FEIR.

      In the DEIR, the developer indicated the existing office park had
      been occupied within the past three years. However, many
      comments indicated the office park has been vacant for several
      years, and submitted as evidence the property owner's
      testimony before the Appellate Tax Board. (The higher the figure
      on previous traffic, the smaller the estimated impact of
      project-generated traffic.)

      Furthermore, the developer needs to adjust its figures to look at
      a higher use municipal building than a library, and evaluate how
      recent improvements in the 20/27/126 intersection influence the
      data already collected as some of the data was collected prior to
      the start of the roadway reconstruction in the area.

      Roadway widening is mentioned in several categories such as
      historic districts, wetlands, and mitigation. The certificate asks
      for alternatives that consider impacts to local historic districts,
      and encourages the applicant to work with local historic groups
      to discuss ways to mitigate impacts to historic resources.

      For Route 20, the certificate said the FEIR should analyze
      indirect impacts (i.e. changes in drainage patterns) on wetlands
      as a result of the project, how flood plain compensatory storage
      areas will be provided and suggests these be placed proximate
      to the project site.

      "As part of the FEIR, the proponent should strive to select a
      preferred alternative for the Route 20 widening, and assess and
      present potential impacts to the southern side of Route 20" (in
      the area of the Unitarian church and town building).

      Although mitigation of local roads is the province of the town, the
      Secretary requests that the FEIR address mitigation measures
      to offset impacts to local roadways.

      "The mitigation summary should compare anticipated mitigation
      costs to the funds promised by the proponent within the
      Development Agreement and identify what mitigation costs may
      be lost should the project not move forward or certain time
      lapses occur."

      PUBLIC TRANSIT AND PEDESTRIAN ACCESS

      Pedestrian access and movement from the current shopping
      area is another topic mentioned in the certificate. "It is unclear
      how local connections can be made to and from the project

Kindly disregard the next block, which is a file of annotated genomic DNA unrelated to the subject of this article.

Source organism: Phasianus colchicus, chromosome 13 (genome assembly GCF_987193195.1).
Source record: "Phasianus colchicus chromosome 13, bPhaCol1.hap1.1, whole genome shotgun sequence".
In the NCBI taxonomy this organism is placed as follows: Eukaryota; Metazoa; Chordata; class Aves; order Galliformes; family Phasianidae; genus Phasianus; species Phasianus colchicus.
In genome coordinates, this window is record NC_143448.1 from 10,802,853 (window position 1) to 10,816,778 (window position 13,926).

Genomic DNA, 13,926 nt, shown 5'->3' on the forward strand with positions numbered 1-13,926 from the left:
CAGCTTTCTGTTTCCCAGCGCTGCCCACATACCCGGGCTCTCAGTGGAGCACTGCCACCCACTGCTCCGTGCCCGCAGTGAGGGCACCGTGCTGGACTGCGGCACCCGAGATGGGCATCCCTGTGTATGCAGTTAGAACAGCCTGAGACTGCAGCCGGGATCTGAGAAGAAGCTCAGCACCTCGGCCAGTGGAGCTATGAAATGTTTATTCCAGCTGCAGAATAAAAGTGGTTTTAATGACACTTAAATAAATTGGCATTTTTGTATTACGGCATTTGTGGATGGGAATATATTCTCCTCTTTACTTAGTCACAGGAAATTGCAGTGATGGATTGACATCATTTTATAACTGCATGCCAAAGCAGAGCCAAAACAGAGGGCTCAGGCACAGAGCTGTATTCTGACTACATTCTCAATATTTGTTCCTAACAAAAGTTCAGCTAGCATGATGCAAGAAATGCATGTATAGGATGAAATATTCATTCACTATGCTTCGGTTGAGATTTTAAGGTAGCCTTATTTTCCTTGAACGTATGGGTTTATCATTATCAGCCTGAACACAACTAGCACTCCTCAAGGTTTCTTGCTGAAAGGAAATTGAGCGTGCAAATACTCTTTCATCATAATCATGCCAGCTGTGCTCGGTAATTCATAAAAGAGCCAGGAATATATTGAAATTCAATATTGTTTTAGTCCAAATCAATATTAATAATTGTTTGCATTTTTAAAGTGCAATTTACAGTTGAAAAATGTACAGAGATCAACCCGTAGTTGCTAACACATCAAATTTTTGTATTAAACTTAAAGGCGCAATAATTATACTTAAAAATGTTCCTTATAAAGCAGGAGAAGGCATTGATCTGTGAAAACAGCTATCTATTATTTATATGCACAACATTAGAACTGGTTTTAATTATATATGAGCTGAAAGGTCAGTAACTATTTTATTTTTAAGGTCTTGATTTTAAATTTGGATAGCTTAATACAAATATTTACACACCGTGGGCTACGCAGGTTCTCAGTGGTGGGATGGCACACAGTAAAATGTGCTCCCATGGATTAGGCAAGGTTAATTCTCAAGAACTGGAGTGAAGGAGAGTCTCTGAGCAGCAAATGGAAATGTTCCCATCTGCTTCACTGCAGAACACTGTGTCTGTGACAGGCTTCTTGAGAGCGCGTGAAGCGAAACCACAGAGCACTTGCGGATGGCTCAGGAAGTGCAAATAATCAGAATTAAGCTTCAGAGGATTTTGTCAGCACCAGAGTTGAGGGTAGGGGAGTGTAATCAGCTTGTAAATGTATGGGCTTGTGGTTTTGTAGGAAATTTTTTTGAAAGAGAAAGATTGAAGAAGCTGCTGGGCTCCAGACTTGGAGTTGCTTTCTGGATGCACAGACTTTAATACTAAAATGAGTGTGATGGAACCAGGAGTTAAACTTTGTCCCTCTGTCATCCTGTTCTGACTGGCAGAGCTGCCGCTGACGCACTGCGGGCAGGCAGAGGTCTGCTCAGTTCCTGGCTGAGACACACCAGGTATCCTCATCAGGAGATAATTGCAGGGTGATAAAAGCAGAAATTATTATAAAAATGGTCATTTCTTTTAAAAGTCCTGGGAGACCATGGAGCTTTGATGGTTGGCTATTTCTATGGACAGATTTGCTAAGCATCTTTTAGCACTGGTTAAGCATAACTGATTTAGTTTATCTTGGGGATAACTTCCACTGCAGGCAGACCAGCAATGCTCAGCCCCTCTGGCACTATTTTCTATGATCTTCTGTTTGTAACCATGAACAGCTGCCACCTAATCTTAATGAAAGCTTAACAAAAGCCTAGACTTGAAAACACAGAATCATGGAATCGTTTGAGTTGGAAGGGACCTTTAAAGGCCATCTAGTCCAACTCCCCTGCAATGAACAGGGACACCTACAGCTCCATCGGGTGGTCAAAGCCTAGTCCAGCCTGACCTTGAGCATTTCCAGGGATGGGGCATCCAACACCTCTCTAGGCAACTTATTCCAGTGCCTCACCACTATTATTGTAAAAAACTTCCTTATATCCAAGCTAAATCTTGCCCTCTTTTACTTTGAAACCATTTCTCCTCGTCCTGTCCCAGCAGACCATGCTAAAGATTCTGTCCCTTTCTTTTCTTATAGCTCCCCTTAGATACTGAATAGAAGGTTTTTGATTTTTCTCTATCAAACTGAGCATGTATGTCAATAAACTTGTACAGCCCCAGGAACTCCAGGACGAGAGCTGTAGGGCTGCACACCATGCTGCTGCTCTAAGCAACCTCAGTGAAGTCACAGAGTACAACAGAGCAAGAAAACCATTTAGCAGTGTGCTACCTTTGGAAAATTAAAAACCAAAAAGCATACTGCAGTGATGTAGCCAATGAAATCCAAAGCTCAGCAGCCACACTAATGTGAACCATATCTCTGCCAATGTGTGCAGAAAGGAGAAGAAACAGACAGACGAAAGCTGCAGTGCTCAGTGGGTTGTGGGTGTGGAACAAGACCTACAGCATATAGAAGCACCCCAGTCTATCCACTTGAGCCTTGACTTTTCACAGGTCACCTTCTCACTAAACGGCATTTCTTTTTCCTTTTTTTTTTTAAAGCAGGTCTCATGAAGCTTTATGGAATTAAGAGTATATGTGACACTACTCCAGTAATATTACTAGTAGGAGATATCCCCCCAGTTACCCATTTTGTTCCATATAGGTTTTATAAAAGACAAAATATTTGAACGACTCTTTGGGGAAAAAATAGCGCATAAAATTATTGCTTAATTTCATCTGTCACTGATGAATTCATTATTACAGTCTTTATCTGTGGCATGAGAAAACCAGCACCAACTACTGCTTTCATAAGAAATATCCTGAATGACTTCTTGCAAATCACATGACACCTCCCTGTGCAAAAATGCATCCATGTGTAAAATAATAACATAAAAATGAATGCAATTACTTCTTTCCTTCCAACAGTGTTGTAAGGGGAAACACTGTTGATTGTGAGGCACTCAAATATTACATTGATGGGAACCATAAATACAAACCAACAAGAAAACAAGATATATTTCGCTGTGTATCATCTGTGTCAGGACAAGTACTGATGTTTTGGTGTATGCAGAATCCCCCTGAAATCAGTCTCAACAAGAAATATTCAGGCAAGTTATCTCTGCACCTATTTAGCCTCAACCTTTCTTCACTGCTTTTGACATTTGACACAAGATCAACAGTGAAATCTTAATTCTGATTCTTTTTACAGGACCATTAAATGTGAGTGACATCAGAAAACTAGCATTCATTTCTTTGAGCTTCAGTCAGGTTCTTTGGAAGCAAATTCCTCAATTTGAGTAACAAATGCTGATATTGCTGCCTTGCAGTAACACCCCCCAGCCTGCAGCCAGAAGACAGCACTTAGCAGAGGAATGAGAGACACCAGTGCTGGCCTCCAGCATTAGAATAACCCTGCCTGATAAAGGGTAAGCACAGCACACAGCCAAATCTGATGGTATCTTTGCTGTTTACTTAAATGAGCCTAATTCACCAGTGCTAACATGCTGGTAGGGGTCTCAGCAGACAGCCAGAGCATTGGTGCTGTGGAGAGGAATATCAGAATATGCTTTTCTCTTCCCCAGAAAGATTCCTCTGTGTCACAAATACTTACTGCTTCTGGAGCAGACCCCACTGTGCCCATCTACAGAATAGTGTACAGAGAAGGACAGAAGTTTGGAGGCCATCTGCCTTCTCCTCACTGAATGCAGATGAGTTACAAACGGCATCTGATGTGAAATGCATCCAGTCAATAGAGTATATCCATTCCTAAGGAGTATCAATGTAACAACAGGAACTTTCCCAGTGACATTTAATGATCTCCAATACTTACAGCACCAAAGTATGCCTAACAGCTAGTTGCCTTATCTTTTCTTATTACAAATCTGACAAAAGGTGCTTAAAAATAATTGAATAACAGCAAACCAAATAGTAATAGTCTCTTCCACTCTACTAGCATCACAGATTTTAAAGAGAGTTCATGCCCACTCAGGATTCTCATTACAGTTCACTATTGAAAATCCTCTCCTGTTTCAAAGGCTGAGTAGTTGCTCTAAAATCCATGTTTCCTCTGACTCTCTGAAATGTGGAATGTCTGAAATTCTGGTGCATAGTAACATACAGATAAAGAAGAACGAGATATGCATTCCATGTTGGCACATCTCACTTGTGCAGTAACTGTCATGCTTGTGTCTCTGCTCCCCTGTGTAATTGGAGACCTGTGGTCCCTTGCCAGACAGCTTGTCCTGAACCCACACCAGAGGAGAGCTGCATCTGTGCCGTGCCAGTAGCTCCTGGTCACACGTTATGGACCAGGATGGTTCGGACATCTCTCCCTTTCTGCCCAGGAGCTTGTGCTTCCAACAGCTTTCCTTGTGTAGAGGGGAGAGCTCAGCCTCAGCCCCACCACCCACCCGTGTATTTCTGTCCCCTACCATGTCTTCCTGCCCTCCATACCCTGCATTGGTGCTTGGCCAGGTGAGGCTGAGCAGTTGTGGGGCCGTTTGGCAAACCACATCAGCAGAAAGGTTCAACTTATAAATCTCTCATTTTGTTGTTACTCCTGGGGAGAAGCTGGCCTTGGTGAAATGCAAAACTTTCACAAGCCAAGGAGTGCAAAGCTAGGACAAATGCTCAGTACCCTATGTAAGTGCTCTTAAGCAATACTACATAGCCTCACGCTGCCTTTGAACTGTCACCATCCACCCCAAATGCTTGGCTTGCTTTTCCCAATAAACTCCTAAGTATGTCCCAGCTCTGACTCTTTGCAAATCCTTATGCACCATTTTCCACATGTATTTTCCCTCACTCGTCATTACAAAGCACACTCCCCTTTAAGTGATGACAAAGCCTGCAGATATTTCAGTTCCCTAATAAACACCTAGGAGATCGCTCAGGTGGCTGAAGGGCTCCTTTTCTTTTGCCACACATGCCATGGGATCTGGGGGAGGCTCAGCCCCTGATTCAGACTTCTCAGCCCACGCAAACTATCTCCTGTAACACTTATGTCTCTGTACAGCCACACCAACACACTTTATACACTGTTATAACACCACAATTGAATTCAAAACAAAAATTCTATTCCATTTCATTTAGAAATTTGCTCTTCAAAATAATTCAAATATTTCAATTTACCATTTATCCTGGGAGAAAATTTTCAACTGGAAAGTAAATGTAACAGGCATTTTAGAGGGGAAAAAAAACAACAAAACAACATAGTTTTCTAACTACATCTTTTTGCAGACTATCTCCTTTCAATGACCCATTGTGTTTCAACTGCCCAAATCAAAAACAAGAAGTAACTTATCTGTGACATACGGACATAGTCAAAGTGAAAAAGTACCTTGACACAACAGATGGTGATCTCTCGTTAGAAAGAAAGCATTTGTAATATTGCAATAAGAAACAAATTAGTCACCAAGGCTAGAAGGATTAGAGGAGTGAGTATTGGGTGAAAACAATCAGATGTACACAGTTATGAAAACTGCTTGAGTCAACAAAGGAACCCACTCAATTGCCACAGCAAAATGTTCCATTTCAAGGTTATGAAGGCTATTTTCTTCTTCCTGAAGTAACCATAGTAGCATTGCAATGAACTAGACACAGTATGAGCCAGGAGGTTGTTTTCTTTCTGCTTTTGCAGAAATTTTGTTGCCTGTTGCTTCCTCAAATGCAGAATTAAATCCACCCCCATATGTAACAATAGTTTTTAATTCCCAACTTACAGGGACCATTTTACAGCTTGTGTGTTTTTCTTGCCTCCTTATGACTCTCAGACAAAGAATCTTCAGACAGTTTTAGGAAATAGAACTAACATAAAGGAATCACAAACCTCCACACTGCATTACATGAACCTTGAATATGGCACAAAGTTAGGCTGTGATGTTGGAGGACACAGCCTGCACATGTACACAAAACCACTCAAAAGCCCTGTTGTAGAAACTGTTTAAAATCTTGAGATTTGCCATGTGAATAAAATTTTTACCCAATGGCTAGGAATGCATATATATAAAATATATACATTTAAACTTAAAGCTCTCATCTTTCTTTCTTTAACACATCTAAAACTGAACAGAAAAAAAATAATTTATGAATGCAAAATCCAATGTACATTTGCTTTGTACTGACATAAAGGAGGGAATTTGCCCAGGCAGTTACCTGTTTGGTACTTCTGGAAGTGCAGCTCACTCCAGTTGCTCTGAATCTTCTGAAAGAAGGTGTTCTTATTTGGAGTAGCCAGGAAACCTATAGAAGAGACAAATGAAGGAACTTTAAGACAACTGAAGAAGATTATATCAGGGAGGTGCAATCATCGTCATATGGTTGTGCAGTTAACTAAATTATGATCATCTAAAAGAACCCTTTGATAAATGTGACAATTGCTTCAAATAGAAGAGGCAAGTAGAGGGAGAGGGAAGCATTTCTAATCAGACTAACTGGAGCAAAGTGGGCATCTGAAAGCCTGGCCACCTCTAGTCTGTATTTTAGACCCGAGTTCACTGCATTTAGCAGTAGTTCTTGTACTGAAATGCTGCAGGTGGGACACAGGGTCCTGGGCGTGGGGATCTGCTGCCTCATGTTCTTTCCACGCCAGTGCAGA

sites, The FEIR should present potential locations for pedestrian
      and bicycle connections to the surrounding areas through an
      inventory of existing and proposed sidewalks, bike lanes, etc.
      and clearly depict connections on a plan."

      The certificate encouraged the proponent to "work with the Town
      of Wayland to provide reliable transportation services for elderly
      residents" and clarify any funding on transportation demand
      management, as well as provide information regarding the
      proponent's "willingness to coordinate with and participate in a
      regional transit authority, should one be developed to service
      Wayland and Route 20 within the Draft Section 61 (i.e.
      transportation) findings." The Linden Street Development in
      Wellesley includes some funding for elderly transportation.

      WATER -- IN AND OUT

      The state has provided a missing piece in the waste water
      treatment facility plans by asking the proponent to outline
      "recommendations for process or operational improvements
      that will be implemented before occupancy of the proposed
      project." It also wants information on the permitting process and
      how the proposed waste water facility upgrade will "ensure
      compliance with reasonably anticipated conditions of the future
      NPDES (waste water) permit."

      On the proposed 9,900 gallons-per-day subsurface disposal of
      waste water, in addition to conforming to Title 5 and within a
      Zone II, the FEIR should delineate the separate and distinct
      flows to the waste water treatment facility and the septic area..

      Water usage also comes under scrutiny. In the DEIR the
      developer raised the projected amount of water usage from
      45,000 gallons/day to 80,000 gallons/day including an estimated
      25,000 gallons/day for irrigation. "The FEIR should clarify if
      irrigation demands of this magnitude are permissible and
      outline ways to reduce irrigation water demand" and the
      certificate strongly encourages conserving water resources.

      Further, the FEIR should "address how projected water
      demands relate to existing permitted water withdrawals within
      the Town of Wayland and provide updated data on water use" so
      it can be determined if the project "will conflict with the
      requirements of the MassDEP Administrative Consent Order"
      (which constrains Wayland's water usage).




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      Wayland Voters Network
      Michael Short, Editor